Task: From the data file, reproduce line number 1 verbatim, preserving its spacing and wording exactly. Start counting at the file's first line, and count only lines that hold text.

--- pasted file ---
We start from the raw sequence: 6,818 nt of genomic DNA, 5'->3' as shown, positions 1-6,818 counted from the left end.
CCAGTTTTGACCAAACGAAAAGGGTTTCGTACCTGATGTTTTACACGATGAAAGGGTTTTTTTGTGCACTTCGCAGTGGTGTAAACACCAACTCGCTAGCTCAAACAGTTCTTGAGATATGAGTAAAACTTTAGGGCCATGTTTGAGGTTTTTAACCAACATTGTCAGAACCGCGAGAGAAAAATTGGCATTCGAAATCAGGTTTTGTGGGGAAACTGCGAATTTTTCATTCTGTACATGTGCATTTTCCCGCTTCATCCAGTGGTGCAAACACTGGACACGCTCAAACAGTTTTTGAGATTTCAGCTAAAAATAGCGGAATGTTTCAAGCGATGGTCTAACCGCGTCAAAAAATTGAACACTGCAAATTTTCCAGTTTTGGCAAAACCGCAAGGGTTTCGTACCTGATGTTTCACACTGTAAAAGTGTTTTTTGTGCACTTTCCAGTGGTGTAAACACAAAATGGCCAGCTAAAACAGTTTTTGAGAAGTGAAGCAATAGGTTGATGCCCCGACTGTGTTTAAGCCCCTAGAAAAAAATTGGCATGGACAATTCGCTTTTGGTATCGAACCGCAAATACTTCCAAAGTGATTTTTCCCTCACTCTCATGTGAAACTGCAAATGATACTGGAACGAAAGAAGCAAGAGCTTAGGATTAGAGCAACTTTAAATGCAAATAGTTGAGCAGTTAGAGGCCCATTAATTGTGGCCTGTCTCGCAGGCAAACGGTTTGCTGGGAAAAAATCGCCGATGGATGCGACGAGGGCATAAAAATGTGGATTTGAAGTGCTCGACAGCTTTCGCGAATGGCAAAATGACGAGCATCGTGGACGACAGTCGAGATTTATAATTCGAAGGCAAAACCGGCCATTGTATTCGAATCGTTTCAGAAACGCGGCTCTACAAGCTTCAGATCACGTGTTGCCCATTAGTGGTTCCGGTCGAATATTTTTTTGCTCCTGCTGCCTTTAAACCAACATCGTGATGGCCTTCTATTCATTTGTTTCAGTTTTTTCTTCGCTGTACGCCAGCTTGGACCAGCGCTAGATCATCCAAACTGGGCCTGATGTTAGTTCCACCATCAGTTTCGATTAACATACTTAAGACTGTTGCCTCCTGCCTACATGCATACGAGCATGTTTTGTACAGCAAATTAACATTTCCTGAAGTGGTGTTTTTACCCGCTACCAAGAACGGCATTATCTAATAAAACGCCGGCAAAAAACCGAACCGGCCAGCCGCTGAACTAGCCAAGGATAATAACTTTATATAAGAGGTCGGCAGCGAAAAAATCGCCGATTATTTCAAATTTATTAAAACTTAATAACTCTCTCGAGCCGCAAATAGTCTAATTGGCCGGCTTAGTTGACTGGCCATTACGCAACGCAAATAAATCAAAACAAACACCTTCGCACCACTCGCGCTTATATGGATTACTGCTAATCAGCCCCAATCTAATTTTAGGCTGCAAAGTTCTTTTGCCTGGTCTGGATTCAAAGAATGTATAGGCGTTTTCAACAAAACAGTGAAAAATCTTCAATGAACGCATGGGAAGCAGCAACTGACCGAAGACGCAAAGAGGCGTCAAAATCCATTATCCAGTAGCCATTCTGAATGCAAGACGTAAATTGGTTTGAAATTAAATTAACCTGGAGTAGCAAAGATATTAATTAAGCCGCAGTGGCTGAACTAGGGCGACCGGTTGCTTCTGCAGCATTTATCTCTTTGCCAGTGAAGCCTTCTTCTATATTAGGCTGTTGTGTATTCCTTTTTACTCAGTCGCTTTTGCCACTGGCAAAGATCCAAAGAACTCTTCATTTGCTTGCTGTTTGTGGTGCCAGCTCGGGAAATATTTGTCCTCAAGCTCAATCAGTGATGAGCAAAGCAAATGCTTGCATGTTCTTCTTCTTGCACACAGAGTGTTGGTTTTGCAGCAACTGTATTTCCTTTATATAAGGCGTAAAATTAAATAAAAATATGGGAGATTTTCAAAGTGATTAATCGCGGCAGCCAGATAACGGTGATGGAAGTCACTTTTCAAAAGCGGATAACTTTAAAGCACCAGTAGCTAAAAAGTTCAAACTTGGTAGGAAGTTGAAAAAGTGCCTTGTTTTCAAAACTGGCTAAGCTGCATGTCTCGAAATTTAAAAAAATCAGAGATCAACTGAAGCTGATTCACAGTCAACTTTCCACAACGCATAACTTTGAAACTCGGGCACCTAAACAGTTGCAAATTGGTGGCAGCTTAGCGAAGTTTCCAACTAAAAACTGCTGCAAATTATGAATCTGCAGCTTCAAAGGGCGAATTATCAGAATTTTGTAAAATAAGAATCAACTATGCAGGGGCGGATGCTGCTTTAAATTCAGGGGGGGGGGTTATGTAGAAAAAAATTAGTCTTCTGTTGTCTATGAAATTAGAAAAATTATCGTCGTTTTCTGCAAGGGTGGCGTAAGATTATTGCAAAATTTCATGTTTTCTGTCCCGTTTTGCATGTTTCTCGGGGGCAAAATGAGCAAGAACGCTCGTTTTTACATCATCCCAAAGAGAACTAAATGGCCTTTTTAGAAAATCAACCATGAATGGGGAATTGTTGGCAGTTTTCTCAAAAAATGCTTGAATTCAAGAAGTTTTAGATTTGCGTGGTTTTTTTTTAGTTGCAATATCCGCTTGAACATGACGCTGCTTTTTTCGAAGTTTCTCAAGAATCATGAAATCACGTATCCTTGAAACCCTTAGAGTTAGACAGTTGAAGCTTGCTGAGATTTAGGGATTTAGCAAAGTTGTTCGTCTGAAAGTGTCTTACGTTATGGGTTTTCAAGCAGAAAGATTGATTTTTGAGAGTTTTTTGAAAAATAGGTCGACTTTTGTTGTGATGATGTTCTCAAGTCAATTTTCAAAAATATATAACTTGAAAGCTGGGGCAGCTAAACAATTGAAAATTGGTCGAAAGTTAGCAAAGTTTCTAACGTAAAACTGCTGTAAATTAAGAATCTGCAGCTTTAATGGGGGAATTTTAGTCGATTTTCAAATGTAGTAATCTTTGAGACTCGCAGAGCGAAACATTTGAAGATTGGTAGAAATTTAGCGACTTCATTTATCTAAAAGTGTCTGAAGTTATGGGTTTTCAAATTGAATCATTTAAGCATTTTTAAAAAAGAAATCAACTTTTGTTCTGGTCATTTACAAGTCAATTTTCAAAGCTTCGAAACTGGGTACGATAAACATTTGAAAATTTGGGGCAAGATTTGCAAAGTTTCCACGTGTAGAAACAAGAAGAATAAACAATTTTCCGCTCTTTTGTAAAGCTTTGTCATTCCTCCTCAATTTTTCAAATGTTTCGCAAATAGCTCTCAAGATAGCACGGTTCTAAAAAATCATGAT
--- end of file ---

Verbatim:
We start from the raw sequence: 6,818 nt of genomic DNA, 5'->3' as shown, positions 1-6,818 counted from the left end.